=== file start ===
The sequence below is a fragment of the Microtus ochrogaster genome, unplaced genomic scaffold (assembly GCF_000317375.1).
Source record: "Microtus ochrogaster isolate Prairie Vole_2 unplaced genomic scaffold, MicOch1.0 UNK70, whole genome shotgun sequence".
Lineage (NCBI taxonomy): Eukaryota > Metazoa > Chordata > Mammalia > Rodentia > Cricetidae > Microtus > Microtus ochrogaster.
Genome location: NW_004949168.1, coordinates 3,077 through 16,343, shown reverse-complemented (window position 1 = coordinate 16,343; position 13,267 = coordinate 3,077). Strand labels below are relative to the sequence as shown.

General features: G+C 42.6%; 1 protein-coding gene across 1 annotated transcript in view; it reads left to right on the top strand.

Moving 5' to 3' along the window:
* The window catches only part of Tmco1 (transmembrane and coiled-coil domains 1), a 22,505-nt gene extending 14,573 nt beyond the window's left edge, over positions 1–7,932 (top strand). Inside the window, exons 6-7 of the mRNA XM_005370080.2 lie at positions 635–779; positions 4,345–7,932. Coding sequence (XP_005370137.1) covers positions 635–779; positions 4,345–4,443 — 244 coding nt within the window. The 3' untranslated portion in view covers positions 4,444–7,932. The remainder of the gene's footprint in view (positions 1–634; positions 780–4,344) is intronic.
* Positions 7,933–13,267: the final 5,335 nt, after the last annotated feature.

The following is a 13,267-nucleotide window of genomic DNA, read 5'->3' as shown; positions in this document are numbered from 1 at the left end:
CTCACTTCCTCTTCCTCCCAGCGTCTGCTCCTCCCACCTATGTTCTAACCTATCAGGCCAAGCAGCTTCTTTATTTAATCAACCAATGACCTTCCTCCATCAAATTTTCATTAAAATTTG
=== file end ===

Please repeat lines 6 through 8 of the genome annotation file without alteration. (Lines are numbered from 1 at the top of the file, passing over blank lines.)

Moving 5' to 3' along the window:
* The window catches only part of Tmco1 (transmembrane and coiled-coil domains 1), a 22,505-nt gene extending 14,573 nt beyond the window's left edge, over positions 1–7,932 (top strand). Inside the window, exons 6-7 of the mRNA XM_005370080.2 lie at positions 635–779; positions 4,345–7,932. Coding sequence (XP_005370137.1) covers positions 635–779; positions 4,345–4,443 — 244 coding nt within the window. The 3' untranslated portion in view covers positions 4,444–7,932. The remainder of the gene's footprint in view (positions 1–634; positions 780–4,344) is intronic.
* Positions 7,933–13,267: the final 5,335 nt, after the last annotated feature.